Rainer Bauböck Professor of Social and Political Theory
Rainer Bauböck holds a chair in social and political theory at the Department of Political and Social Sciences of the European University Institute. He is on leave from the Institute for European Integration Research at the Austrian Academy of Sciences, where he is also vice-chair of the Academy’s Commission for Migration and Integration Research.
Research Interests: Normative Political Theory and Comparative Research on Democratic Citizenship, European Integration, Migration, Nationalism and Minority Rights
Past Positions: From 1986 to 1999 Rainer Bauböck was a researcher and associate professor at the Institute for Advanced Studies, Vienna. He has taught regularly at the Universities of Vienna and Innsbruck and is a recurrent visiting professor at Central European University Budapest. He was also a visiting academic at the Bellagio Rockefeller Foundation (June-July 2006), at Yale University (Jan-May 2005), the University Pompeu Fabra in Barcelona (2003), the University of Bristol (April-June 2002), University of Malmö (September 2000-February 2001); the Institute for Advanced Study, Princeton and Princeton University (September 1998-June 1999); and the University of Warwick (1990-91). In 2003-2005, Rainer Bauböck was president of the Austrian Association of Political Science. In November 2006, he was awarded the Latsis Prize of the European Science Foundation for his work on immigration and social cohesion in modern societies.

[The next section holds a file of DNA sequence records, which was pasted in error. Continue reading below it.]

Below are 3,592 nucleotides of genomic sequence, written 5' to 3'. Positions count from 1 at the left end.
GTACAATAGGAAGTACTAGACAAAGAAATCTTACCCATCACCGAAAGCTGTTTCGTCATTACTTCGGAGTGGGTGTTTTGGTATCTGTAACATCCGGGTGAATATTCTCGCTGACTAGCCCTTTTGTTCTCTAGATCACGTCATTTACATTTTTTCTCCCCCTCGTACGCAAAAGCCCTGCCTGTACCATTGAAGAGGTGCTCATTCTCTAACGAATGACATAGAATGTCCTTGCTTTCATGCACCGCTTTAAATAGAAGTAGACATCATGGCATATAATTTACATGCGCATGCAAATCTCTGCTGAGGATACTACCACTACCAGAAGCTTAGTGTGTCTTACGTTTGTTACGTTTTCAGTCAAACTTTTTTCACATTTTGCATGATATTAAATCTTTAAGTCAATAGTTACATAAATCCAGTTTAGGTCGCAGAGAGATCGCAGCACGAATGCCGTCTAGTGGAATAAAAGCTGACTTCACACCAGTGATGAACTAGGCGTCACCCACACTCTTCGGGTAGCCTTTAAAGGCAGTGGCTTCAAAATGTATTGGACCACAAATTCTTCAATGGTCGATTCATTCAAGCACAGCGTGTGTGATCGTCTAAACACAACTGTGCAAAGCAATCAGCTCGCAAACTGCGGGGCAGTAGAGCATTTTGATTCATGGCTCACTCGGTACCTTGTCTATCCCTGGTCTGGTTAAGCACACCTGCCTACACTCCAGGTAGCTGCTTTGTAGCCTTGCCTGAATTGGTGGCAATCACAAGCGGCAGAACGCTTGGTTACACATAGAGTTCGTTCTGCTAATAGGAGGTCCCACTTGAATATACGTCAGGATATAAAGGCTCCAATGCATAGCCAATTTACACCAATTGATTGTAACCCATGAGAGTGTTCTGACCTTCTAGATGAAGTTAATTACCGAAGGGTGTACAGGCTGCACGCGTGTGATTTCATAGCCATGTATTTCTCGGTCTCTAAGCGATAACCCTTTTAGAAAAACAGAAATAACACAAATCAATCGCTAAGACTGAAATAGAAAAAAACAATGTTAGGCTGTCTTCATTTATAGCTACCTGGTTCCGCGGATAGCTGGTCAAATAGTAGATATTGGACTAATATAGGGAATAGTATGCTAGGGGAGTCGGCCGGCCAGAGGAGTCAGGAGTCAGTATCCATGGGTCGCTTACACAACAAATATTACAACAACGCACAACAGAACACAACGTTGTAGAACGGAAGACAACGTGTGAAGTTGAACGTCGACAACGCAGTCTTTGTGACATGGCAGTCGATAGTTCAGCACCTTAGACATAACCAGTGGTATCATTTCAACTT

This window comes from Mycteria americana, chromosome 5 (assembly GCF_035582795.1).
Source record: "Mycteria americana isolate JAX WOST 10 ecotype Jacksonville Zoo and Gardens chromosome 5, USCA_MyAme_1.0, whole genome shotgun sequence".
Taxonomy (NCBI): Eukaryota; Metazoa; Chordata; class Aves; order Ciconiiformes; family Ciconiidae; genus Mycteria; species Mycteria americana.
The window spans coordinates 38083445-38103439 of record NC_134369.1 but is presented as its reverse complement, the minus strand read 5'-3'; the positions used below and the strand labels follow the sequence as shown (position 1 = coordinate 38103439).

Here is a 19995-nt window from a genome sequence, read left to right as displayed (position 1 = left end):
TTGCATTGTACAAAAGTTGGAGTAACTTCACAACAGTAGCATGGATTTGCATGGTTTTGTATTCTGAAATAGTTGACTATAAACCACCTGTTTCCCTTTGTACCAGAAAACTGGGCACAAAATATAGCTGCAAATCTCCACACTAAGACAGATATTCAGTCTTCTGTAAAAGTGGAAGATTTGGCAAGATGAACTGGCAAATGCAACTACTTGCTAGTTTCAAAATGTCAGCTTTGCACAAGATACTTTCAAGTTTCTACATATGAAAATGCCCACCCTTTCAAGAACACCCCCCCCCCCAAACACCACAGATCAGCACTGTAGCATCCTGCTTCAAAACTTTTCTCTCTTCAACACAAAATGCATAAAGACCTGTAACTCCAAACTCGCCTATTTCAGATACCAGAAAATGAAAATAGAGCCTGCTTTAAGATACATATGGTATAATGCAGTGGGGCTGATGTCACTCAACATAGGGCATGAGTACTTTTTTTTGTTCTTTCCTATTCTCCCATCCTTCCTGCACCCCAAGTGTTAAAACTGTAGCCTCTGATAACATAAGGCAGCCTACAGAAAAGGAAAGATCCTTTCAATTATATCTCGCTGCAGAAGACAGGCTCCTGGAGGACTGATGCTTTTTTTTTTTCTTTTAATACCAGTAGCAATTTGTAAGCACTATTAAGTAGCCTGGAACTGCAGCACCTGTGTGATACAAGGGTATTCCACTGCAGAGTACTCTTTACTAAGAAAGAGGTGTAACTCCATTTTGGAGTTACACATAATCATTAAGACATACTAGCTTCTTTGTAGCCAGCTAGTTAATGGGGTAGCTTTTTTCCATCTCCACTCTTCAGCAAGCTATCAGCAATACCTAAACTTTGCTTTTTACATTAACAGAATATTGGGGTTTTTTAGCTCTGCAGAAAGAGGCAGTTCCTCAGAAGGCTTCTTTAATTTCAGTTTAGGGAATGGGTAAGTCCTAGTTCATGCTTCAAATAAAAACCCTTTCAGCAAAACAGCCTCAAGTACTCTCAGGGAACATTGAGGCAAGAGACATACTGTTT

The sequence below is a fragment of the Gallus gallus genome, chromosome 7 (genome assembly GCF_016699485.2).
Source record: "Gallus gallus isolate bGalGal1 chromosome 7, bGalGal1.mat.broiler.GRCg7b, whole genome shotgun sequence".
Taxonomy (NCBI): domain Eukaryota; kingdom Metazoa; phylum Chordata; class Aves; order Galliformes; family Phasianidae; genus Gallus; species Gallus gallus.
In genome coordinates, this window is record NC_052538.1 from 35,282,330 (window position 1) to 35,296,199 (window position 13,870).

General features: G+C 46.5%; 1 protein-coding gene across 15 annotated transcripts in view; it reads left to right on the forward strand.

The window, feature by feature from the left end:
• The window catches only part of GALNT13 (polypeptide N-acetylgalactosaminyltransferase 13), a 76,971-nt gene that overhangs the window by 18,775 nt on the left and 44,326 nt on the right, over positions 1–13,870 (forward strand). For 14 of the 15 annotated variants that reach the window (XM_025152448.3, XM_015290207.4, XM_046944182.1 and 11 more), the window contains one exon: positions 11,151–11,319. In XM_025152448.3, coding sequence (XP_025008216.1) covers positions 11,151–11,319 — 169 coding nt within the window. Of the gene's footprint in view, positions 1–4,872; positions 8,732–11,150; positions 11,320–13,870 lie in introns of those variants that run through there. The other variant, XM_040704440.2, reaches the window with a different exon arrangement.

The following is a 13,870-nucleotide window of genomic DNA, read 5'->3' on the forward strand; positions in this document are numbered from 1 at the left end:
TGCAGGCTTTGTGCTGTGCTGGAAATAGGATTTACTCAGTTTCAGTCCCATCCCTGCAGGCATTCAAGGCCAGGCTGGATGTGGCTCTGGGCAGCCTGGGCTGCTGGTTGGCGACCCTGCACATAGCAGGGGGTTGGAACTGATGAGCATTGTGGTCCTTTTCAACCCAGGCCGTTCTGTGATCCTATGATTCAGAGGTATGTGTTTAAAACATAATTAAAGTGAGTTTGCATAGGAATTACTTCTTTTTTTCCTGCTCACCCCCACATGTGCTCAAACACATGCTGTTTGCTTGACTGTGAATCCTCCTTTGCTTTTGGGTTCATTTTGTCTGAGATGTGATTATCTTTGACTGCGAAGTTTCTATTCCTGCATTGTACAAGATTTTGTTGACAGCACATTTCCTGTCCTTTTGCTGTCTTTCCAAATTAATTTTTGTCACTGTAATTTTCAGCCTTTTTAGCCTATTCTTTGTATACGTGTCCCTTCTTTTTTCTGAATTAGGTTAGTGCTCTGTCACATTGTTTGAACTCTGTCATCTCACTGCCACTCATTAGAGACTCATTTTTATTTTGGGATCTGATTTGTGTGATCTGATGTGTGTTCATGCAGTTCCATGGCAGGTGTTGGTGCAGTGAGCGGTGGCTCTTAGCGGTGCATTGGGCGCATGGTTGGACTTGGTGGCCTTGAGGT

Main Publications: Rainer Bauböck is the author of “Transnational Citizenship. Membership and Rights in International Migration” (1994) and editor of a series of books on migration, citizenship and diversity. Most recently, he coordinated two comparative research projects on citizenship laws and policies in the European Union. Results have been published in three volumes with Amsterdam University Press: “The Acquisition and Loss of Nationality, Policies and Trends in 15 European states” (vol.1: comparative analyses, vol. 2 country analyses), and: “Citizenship Policies in the New Europe”, April 2007.
Languages: fluent in German and English
good passive knowledge of French
basic knowledge of Italian and Spanish